The way Ryan Motes sees it, he’s had two once-in-a-lifetime-caliber heel horses in his career. The fact that CD Rockstar, who’s 17 now, and CD Starbucks, 22, are full brothers his family raised and trained is pretty cool. But that little fun fact is nothing next to how happy Ryan was to have Rocky return to the active roster right before the 2019 Wrangler National Finals Rodeo—which was Ryan’s fifth and Rocky’s first—after nearly escaping a life-threatening case of pneumonia.
“Coleman and I won the first round at Sikeston (Missouri), then won Lawton (Oklahoma) on Friday and won the first round and average at Lovington (New Mexico) on Saturday night, all with me riding Rocky,” said Motes, who also was riding Rocky when Ryan and Coleman Proctor won $433,333 a man at The American earlier in 2019. “Then Coleman headed home, and I headed to the Northwest. When I got to Jake and Jessie Telford’s place in Caldwell on Sunday night (before Monday morning slack on August 12, where Ryan roped with Lane Karney), I turned Rocky out in a little trap. He trotted off, and seemed completely normal.
[Read more: Motes' Tricks to Maintaining A Healthy Horse]
“When I went out and fed 30 minutes later, he didn’t act like he wanted to eat. Another 30 minutes later, he was shaking and cold. We took his temperature and it was high, so we took him to Idaho Equine Hospital in Nampa. They checked him for colic and a bunch of other things. He was really sick. Rocky had pneumonia, and a bad infection in his pleural cavity (the thin, fluid-filled space between the two pulmonary pleurae of each lung).”
Rockstar didn’t leave Idaho Equine for about five weeks while the veterinarians there tried various drugs to fight the infection. Ryan’s wife, Courtney, stayed with Rocky to provide the TLC due a family member and make sure he was never alone. Ryan finished out the Northwest run on Starbucks. By the third week in September, the Idaho Equine team felt Rocky was stable enough to take the trek back to Texas.
“We loaded him up and headed for home after Pendleton,” Ryan remembers. “We stopped every two or three hours and let him out for at least an hour. It was nerve-racking. Rocky wasn’t contagious, so we weren’t worried about other horses. But he had an infection in his lungs, so we were worried about him making the trip.”
When they got back home to Weatherford, Texas, after Pendleton in September, Ryan took Rocky straight to Dr. Charlie Buchanan at Brazos Valley Equine Hospital in Stephenville.
“Charlie pulled blood on him, kept him on a nebulizer and tried another antibiotic,” Motes said. “We ended up having to put tubes in his pleural cavity to drain the fluid. The infection in his lungs finally started to clear up, but it was sure enough a gradual process.”
Ryan and Courtney got to bring Rocky home on October 14, after a month at Brazos Valley Equine. With the 2019 NFR set to start about six weeks later, Ryan revised his plan on what to ride in Las Vegas. Starbucks and his bay mare, Goldy, would get the nod in Rocky’s absence. Then Rocky made the most amazing rebound.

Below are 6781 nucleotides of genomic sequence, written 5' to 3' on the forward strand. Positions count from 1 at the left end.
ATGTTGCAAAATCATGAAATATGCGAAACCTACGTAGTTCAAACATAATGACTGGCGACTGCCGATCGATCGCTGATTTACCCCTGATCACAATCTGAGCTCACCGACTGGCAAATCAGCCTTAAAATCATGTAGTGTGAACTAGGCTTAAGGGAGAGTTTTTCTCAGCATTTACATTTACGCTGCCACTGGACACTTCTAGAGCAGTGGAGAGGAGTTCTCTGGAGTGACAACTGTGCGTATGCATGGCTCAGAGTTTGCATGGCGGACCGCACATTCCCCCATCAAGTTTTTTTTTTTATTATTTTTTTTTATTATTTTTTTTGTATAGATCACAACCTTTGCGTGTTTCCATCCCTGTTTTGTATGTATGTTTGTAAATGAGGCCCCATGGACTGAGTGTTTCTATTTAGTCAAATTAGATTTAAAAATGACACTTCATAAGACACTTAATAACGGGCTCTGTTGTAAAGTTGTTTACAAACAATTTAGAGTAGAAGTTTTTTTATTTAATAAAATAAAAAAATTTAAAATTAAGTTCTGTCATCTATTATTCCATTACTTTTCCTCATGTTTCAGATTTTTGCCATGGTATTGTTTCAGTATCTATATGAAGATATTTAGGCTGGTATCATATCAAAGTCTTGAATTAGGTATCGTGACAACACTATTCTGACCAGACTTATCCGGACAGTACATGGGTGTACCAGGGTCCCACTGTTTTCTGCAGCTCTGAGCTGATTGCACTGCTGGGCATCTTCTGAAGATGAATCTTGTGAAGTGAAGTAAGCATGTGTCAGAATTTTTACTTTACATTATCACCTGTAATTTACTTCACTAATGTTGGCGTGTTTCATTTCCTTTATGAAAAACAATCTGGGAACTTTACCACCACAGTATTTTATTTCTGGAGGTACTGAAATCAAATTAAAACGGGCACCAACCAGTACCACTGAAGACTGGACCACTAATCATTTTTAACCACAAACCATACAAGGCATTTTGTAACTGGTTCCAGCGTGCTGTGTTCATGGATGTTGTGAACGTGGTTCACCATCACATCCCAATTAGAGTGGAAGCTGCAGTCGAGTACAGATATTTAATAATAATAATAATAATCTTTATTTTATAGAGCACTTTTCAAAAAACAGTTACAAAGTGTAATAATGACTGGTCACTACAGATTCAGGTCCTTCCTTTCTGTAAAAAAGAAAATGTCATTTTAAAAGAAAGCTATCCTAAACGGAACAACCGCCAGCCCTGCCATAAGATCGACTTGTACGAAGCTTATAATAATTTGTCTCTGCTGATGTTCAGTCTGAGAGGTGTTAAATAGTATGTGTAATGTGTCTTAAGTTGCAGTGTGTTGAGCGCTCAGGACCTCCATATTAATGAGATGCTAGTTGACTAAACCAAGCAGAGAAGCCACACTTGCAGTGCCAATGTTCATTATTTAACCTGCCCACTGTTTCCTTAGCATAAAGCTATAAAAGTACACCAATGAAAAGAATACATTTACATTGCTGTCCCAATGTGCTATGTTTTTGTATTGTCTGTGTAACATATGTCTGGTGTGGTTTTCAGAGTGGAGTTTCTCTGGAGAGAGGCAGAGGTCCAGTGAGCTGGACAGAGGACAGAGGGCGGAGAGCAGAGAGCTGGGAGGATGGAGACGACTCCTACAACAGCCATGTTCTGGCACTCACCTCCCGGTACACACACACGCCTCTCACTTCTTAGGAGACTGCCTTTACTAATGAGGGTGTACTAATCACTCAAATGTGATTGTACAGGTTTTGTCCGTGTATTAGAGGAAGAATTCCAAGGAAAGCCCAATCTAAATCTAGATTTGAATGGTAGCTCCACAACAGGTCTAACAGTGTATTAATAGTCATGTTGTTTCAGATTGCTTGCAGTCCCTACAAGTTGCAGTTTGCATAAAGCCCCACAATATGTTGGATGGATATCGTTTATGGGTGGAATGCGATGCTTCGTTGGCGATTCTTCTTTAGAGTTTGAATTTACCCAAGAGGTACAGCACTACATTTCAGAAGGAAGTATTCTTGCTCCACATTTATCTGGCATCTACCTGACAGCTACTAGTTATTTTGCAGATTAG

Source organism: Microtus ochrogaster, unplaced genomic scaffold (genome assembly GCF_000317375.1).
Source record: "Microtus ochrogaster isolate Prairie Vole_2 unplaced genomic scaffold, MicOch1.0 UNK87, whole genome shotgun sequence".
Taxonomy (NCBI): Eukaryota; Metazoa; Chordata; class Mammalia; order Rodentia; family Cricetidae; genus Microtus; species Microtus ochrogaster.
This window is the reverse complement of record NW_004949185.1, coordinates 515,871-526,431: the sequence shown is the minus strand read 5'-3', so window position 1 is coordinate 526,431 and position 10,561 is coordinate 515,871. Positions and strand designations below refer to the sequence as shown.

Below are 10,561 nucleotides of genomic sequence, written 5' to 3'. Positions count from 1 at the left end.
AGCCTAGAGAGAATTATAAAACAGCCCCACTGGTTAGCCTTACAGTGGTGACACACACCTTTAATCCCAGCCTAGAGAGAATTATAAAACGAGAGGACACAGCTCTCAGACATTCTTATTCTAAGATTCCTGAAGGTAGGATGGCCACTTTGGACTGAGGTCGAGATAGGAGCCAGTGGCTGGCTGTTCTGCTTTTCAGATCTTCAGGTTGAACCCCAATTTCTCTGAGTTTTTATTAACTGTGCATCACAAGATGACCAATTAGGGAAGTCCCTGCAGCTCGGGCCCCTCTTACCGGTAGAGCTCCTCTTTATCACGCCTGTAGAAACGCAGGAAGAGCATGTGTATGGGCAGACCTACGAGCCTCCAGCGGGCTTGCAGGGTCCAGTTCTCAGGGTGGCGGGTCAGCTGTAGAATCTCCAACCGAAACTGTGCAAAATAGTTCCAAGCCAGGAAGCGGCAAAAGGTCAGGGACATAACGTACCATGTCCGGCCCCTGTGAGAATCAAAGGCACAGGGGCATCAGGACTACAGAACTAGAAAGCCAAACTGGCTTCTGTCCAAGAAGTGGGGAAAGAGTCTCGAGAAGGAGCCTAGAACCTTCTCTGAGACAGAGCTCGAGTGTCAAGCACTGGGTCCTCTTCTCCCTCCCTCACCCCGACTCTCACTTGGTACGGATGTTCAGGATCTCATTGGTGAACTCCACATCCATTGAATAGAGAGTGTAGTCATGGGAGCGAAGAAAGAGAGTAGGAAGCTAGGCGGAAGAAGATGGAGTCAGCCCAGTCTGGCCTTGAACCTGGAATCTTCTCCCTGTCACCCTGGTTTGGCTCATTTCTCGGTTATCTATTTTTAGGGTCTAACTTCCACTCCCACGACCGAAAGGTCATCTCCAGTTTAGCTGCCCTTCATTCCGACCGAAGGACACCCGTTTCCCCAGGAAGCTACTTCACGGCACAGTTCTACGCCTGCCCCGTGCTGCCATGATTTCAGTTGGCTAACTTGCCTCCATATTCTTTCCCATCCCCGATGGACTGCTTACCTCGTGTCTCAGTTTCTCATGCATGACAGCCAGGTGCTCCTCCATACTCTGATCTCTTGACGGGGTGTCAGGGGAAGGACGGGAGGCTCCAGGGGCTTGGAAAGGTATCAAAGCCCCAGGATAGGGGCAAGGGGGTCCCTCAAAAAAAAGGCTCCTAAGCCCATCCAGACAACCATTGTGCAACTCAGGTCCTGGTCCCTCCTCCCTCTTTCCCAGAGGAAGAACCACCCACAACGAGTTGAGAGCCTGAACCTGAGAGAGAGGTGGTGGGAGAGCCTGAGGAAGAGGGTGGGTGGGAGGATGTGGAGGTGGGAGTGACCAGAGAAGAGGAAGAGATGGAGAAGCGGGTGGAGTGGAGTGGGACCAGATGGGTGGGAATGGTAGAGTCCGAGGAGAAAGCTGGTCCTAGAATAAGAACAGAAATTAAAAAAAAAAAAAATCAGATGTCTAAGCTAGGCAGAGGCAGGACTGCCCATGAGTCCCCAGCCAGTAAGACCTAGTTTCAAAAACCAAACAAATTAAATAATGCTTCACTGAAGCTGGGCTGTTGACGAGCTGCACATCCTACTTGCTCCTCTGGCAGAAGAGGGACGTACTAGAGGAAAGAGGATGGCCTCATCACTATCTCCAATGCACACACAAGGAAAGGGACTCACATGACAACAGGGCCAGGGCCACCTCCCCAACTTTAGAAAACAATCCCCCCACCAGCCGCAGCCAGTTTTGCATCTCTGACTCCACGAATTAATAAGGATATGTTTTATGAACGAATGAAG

“I didn’t know I was going to get to take Rocky until two or three days before we left for Vegas,” Motes said. “My thought was that if he was borderline ready, I wasn’t going to take him. I was only going to take him if he was 100 percent. If I didn’t think he was ready to ride in Round 1, I wasn’t going to risk hauling him out there to just stand around.”
Ryan roped three slow steers on Rocky at home, and another four steers “slow enough you could ride a 3-year-old on” at a friend’s house the week before setting sail for Vegas.
“We’d been ponying him once he was feeling better, so he was in pretty good shape, but I didn’t get to run any on him full contact before we went out there,” Ryan said. “I think the fifth time I saddled him since he got sick was when we ran the steers through before the NFR started. I ran two steers on him during the run-through, and he worked outstanding. That was the first time I got to dally on him since August.
“Rocky came really close to dying. They say infections like the one he had happen when you haul horses a lot. I’ve had a lot of people tell me it’s happened to their horse, too, since this happened to Rocky. But it was basically just a fluke deal. The vets and vet techs at Brazos were awesome, and Courtney (who headed on Rocky when he was younger) drove over there every single day to help nurse him back to health. I sure appreciate all they did to save him and help me have him back to ride.”
What’s a horse like Rocky worth to a guy like Ryan who makes his living with a rope?
“You find out how valuable these horses are real quick when you try to live without them,” Motes said. “Successful careers are based on great horses. It’s like a franchise quarterback in football. Great horses are everything. They allow us to succeed. They are our living, and we can never take these great horses for granted.”
National Reined Cow Horse Association Hall of Famer Teddy Robinson placed on Rocky and Starbucks’ mom, Cari Me Starlight, at the Snaffle Bit Futurity in her youth. Ryan’s stepdad, Winston Hansma, won the National Cutting Horse Association World Championship Futurity on Rocky and Starbucks’ dad, CD Olena, in 1994.
“It’s pretty cool that the two best horses I’ve ever ridden are full brothers,” Ryan said. “This was Rocky’s first year to get to go to the NFR, and I’m so grateful he got to, because it was close.”